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- Leca is environmentally friendly
- Growing plants in semi-hydroponics saves water
- Semi-hydro is easier to schedule
- Leca is less messy than soil
- Fungus gnats can’t thrive in leca
- Fertilising is more effective
- You can more accurately control pH
- You can keep plants in smaller pots
- It can be cheaper than soil
Growing plants in semi-hydro/Leca isn’t better than soil – it’s just different. So if you’re perfectly happy growing your house plants in normal potting mx, then by all means carry on.
Some of the benefits of using Leca, such as the ability to better control the pH of your plant’s growing medium, are things most of us simply don’t care about.
Buuut if for some reason you’re curious about semi-hydro (perhaps you’ve seen it on YouTube – that’s how I got started), there are definite upsides to using Leca.
Oh, and if you have no idea what leca is and why I’m wanging on about it, I have an introductory post here, though in all honesty both posts have been scheduled but not published so the link to the other post being there hinges on me remembering to link it.
Good luck, future Caroline.
Right, let’s crack on.
(UPDATE – I did it! And only three days after I was supposed to!)
Leca is environmentally friendly
Kind of. Ish.
Whilst extracting clay from the earth is apparently sustainable (for now, anyway) I have my doubts. Maybe one day someone’ll invent a potting medium made from recycled plastic.
Anyway, if we’re comparing potting mix with Leca, there is one aspect on which Leca will always win out: it’s reusable. And it’s pretty durable. Even without considering the environmental impact of peat moss, the fact that you can reuse leca makes it a more ecologically sound medium than soil.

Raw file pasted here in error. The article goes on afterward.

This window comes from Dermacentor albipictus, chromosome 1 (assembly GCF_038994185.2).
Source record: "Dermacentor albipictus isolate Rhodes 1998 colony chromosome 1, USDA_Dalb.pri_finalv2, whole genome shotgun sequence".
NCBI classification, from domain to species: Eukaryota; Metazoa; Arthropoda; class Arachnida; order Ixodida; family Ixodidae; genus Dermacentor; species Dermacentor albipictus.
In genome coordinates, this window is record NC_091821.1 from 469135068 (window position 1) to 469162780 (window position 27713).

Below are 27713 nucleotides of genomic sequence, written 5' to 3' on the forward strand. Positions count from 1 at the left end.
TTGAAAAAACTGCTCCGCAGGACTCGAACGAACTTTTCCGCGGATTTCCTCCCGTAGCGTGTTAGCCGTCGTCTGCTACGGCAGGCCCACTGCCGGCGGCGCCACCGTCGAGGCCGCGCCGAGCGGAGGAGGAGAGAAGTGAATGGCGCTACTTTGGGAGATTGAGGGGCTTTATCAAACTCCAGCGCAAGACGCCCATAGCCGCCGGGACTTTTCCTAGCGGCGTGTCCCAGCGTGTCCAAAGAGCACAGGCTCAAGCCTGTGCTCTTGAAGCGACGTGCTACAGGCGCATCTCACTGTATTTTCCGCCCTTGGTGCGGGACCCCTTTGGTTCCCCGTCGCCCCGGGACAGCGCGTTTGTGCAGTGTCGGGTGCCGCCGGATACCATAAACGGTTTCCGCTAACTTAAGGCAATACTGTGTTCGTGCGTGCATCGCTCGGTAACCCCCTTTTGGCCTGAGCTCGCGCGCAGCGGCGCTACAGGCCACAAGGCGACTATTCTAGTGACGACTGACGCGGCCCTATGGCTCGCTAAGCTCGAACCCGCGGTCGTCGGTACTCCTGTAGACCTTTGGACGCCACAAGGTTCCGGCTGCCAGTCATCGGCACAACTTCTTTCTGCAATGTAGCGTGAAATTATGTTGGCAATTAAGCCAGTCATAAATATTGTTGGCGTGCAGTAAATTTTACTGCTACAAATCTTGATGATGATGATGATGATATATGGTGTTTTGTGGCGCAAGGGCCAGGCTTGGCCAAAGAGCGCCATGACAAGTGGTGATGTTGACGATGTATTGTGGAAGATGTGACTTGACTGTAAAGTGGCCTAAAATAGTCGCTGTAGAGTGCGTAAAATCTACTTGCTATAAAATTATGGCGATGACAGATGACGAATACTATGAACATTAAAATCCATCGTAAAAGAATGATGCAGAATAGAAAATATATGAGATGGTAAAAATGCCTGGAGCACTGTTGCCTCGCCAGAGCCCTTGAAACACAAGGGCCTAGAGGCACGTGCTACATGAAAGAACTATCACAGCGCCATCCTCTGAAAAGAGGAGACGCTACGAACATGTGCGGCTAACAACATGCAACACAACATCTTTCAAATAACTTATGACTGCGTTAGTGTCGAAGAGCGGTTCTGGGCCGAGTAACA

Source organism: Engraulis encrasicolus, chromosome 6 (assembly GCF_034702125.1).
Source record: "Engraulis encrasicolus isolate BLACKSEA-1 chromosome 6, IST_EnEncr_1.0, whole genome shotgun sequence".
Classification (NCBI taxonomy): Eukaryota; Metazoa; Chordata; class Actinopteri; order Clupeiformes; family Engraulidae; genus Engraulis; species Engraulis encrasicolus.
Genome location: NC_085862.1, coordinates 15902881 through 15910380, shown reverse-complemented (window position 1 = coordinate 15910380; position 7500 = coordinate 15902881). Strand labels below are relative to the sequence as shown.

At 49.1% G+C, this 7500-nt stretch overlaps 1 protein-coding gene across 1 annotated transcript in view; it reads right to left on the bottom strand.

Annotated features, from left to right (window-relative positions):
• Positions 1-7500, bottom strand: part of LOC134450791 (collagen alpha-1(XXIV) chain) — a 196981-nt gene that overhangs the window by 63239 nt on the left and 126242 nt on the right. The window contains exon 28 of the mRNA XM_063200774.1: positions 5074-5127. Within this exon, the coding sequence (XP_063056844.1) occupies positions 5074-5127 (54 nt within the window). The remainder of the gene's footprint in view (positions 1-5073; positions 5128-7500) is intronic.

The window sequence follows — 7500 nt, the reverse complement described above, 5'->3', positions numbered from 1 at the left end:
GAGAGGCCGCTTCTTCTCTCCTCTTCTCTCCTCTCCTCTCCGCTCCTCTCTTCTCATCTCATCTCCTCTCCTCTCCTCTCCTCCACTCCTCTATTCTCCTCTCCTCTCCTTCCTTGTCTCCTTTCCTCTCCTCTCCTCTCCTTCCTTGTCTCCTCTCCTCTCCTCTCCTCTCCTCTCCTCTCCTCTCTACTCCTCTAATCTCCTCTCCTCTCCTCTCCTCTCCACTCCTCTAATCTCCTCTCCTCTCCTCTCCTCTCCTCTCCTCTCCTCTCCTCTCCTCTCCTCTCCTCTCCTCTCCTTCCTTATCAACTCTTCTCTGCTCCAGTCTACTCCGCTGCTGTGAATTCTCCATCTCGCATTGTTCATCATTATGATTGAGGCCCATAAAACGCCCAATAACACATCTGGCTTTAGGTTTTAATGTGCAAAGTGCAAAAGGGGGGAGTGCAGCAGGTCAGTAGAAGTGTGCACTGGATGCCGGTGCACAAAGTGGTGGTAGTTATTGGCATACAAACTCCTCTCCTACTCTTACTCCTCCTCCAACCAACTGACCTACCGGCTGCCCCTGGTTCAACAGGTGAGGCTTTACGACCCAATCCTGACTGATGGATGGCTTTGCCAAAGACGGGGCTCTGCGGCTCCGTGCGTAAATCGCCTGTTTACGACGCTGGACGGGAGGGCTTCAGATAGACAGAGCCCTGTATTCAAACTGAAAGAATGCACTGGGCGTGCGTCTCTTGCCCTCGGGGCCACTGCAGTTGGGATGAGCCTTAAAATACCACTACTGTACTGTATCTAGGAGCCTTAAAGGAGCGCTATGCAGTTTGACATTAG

Unlike potting mix, which breaks down over time, leca can be reused over and over again. You can reuse potting mix, but you should really bake it in the oven to ensure all the nasty beasties are dead, but Leca just needs to be rinsed through thoroughly with boiling water.
Growing plants in semi-hydroponics saves water
When we water plants, we’re encouraged to water plants until water comes out of the drainage hole. I do do this, but it doesn’t sit well with me, so I collect water, and recycle aquarium water to water my plants.
But semi-hydro is more of closed system The water lives in a reservoir at the bottom of the cachepot, and is wicked up by the Leca to the roots. And then you just top it up as it evaporates.
Whilst it is recommended that you change the water and flush your plants every now and again, it’s less wasteful than using soil.
Semi-hydro is easier to schedule
If you try to put plants on a schedule, you invariably end up overwatering them. Rather than just setting up a weekly appointment, plants demand that you check them every damn day (I don’t, but I know that’s what they want).
This is helpful if, like me, you somehow mysteriously ended up with a load of plants and you’re not quite sure how. It can be easier spending an hour topping up water reservoirs once a week rather than having to cast an eye over everyone every day.
Whilst this is something that appeals to me, it isn’t make or break. I can technically count plant care as work (and therefore sack off proper work on a Friday afternoon to do it) so i don’t really mind.
It’s also why I try to not to let pest infestation bug (lololololol) me too much – it’s a learning curve that I can then pass onto you. I’ll make the mistakes so you don’t have to, and in return, I get Friday afternoons off.
Leca is less messy than soil